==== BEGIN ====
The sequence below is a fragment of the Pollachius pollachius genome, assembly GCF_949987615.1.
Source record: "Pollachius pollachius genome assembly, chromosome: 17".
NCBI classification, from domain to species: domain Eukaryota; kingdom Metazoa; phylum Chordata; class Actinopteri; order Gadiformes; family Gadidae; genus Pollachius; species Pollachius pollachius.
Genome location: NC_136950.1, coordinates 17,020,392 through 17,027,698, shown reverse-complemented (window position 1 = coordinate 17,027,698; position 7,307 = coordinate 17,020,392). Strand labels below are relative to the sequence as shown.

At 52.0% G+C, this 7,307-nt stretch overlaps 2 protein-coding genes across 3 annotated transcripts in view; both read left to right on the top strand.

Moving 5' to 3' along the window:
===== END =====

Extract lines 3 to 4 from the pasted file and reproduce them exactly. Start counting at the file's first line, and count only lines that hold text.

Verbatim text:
NCBI classification, from domain to species: domain Eukaryota; kingdom Metazoa; phylum Chordata; class Actinopteri; order Gadiformes; family Gadidae; genus Pollachius; species Pollachius pollachius.
Genome location: NC_136950.1, coordinates 17,020,392 through 17,027,698, shown reverse-complemented (window position 1 = coordinate 17,027,698; position 7,307 = coordinate 17,020,392). Strand labels below are relative to the sequence as shown.